selves, a hierarchy, a caste, a class that had undertaken the intellectual as well as much other schooling of Europe. They ruled in and throughout every sphere. They fixed everything in thought, religious doctrine, general philosophy, science, art, poetry—all. In a great measure they formed and controlled public opinion. They fashioned after their own views the minds of youth.
All this was well enough for a time. Europe needed it, and the gain was greater than the loss; better almost any education than no education; not but that their education was the best, but there comes a time when formal education by human teachers must cease—when "school is out"; and when this time arrived in Europe, and here and there men were in thought beginning to go without their teachers and beyond their teachers, then the Church, instead of, like a wise father, letting them go, tried to hold them.
The Church had become lifted up with the idea that theirs alone was the wisdom which could train, and theirs alone was the right to train; that it was their legitimate business. And so they tried to regulate thought—all the thought of the world so far as they could reach that world.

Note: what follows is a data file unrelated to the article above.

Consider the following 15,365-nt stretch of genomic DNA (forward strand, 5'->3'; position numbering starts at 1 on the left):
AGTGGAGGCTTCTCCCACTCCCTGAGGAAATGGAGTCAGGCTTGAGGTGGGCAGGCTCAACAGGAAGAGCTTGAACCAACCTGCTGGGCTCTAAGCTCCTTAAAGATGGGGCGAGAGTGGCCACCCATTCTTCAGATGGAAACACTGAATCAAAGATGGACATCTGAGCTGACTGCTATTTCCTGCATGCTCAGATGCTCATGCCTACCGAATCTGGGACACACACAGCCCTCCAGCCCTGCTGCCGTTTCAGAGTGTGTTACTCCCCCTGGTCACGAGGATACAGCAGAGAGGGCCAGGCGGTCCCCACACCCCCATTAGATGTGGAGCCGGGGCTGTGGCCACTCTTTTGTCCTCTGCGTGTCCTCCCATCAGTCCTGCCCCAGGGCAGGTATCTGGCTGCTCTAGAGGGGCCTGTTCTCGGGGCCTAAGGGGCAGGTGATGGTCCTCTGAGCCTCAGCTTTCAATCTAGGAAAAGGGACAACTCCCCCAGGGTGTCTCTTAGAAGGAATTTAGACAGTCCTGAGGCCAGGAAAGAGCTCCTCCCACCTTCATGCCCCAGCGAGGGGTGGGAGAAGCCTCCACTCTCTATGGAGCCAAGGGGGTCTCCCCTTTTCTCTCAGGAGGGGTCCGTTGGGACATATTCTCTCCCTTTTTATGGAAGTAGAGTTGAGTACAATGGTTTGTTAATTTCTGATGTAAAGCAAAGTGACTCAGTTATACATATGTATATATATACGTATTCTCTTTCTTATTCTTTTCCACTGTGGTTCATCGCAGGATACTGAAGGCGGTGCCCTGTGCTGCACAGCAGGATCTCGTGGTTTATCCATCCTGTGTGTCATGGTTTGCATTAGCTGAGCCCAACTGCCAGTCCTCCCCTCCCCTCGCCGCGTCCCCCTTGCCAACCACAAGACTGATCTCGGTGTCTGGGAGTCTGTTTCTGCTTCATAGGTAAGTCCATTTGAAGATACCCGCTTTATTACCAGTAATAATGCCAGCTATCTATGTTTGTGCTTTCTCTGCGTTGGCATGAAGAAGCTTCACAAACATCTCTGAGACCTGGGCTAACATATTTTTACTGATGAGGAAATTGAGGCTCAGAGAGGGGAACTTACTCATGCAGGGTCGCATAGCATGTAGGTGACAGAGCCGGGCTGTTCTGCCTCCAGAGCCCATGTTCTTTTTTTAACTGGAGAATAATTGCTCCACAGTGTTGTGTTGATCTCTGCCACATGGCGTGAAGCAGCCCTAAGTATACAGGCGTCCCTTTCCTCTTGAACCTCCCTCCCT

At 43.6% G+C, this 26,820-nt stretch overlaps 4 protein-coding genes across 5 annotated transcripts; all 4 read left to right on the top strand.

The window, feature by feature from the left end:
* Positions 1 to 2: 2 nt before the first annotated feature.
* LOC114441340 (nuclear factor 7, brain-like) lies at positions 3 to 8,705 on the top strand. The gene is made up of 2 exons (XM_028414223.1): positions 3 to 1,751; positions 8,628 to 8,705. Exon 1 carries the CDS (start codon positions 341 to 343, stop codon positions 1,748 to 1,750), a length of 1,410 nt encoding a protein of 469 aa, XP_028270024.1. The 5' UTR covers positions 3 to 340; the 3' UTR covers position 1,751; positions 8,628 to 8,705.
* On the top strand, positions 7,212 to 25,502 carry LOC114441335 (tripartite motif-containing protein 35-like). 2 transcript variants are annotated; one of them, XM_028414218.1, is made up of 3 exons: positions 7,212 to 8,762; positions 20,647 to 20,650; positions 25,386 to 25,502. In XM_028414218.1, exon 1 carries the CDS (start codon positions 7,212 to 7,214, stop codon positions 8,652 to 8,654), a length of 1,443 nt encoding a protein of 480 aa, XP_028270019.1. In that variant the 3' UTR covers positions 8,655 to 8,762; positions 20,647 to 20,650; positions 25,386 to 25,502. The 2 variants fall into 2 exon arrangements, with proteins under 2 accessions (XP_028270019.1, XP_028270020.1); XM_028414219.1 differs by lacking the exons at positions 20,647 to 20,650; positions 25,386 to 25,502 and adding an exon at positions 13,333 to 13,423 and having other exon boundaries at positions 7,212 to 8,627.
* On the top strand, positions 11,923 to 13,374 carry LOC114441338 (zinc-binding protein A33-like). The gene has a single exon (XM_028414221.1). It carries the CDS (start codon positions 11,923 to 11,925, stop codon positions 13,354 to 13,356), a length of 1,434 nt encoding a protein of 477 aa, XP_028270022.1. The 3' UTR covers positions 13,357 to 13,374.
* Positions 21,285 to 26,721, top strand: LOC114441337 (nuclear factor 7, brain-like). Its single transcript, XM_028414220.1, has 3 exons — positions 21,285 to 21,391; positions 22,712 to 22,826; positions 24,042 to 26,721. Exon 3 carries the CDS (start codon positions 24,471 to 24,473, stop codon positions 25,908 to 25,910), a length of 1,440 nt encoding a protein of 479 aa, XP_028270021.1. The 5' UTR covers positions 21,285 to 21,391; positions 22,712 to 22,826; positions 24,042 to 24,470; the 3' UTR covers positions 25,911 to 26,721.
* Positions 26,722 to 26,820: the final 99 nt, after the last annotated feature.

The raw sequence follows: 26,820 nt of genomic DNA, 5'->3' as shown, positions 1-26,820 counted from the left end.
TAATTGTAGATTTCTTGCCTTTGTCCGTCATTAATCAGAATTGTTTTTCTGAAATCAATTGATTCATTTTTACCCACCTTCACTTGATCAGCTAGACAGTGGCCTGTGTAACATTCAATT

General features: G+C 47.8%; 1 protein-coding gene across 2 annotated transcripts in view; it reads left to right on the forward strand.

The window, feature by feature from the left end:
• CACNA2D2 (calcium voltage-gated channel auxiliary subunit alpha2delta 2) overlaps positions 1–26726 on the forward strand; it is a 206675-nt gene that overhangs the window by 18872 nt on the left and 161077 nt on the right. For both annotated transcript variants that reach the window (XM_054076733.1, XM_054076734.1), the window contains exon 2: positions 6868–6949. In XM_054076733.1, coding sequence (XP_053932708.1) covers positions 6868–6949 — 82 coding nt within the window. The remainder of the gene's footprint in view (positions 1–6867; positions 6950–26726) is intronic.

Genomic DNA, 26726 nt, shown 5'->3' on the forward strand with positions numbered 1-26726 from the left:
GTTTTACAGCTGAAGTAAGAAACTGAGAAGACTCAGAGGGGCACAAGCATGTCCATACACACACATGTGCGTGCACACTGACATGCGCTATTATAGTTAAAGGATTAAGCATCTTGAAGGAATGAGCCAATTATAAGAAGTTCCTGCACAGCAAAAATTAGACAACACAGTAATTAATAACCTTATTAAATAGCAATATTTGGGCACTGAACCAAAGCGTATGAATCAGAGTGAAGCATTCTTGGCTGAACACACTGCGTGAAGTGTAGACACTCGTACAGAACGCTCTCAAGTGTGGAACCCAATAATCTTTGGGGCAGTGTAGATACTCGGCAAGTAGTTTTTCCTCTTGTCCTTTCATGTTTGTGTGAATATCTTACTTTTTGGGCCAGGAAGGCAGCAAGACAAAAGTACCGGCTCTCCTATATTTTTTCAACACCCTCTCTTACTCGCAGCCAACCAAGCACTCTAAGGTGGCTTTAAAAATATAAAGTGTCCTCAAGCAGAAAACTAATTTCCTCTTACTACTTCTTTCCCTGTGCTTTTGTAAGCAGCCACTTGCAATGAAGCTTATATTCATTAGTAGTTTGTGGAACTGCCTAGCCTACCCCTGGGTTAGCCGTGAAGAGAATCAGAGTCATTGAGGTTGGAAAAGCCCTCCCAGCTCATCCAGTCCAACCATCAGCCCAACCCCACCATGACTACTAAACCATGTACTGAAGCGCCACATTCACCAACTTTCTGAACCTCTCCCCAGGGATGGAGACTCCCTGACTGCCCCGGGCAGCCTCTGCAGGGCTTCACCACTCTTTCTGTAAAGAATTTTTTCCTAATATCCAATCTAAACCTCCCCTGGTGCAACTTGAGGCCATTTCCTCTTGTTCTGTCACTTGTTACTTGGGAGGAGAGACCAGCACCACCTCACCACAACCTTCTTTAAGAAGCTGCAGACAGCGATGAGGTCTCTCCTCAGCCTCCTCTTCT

Learning was oppressed, original speculation in philosophy, original research in science, were prevented. Human reason was bound, for woe to him who claimed to find in metaphysics, mathematics, or the physical sciences that which contradicted what was stated! "The habit of doubt, the impartiality of suspended judgment, the desire to hear both sides of a disputed question, the going beyond what was taught," the making discoveries, all were condemned. Freedom, the condition of true inquiry, was cursed. Blind, unquestioning acceptance was blessed. The people were allowed a literature of imagination, but the effort was made to strictly keep them out of any moral and physical truth other than Rome had provided.
We now come to the change of the tide, to the beginning of better days for inquiry, to the dawn of the day of liberty. While liberty of thought was always more or less asserting itself, still, after a while, such assertion increased in emphasis and force. Several facts were favorable. It seems that, after all, the Church admitted the principle of freedom, for she advocated free thinking for herself. She maintained that religious belief and practice should not be brought under the absolute control of the civil government, and, by this assertion of the independence of the spiritual and therefore of the intellectual world, she prepared the way for the independence of the individual in these worlds. The language she held for herself as a whole, for herself in matters of religion and conscience, and for herself in the intellectual sphere, led the way for similar language by each person for himself.
Another great gain for freedom of thought was when secular government began to think for itself in its executive, legislative, and judi-